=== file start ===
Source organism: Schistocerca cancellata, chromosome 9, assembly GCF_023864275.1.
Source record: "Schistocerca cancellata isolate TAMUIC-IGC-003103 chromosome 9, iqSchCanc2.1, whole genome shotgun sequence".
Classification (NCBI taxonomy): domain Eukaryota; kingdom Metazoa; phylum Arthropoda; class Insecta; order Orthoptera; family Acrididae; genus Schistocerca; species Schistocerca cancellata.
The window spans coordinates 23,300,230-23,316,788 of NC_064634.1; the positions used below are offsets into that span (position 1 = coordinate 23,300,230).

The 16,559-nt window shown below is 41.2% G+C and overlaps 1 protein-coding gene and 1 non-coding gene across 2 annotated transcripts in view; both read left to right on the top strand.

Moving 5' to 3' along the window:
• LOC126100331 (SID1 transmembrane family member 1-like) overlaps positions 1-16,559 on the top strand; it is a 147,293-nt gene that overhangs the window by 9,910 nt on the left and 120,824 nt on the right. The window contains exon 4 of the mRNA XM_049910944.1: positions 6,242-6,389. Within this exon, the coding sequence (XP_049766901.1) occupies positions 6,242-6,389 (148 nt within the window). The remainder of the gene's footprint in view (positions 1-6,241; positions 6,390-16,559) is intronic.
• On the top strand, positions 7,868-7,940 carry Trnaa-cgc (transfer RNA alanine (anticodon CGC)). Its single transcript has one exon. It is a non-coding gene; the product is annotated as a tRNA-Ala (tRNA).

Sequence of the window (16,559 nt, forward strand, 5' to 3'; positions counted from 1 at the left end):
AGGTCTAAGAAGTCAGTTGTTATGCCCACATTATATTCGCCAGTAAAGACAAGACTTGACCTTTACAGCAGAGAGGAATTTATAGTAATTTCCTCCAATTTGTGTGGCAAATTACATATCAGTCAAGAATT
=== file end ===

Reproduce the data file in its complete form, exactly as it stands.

Source organism: Schistocerca cancellata, chromosome 9, assembly GCF_023864275.1.
Source record: "Schistocerca cancellata isolate TAMUIC-IGC-003103 chromosome 9, iqSchCanc2.1, whole genome shotgun sequence".
Classification (NCBI taxonomy): domain Eukaryota; kingdom Metazoa; phylum Arthropoda; class Insecta; order Orthoptera; family Acrididae; genus Schistocerca; species Schistocerca cancellata.
The window spans coordinates 23,300,230-23,316,788 of NC_064634.1; the positions used below are offsets into that span (position 1 = coordinate 23,300,230).

The 16,559-nt window shown below is 41.2% G+C and overlaps 1 protein-coding gene and 1 non-coding gene across 2 annotated transcripts in view; both read left to right on the top strand.

Moving 5' to 3' along the window:
• LOC126100331 (SID1 transmembrane family member 1-like) overlaps positions 1-16,559 on the top strand; it is a 147,293-nt gene that overhangs the window by 9,910 nt on the left and 120,824 nt on the right. The window contains exon 4 of the mRNA XM_049910944.1: positions 6,242-6,389. Within this exon, the coding sequence (XP_049766901.1) occupies positions 6,242-6,389 (148 nt within the window). The remainder of the gene's footprint in view (positions 1-6,241; positions 6,390-16,559) is intronic.
• On the top strand, positions 7,868-7,940 carry Trnaa-cgc (transfer RNA alanine (anticodon CGC)). Its single transcript has one exon. It is a non-coding gene; the product is annotated as a tRNA-Ala (tRNA).

Sequence of the window (16,559 nt, forward strand, 5' to 3'; positions counted from 1 at the left end):
AGGTCTAAGAAGTCAGTTGTTATGCCCACATTATATTCGCCAGTAAAGACAAGACTTGACCTTTACAGCAGAGAGGAATTTATAGTAATTTCCTCCAATTTGTGTGGCAAATTACATATCAGTCAAGAATT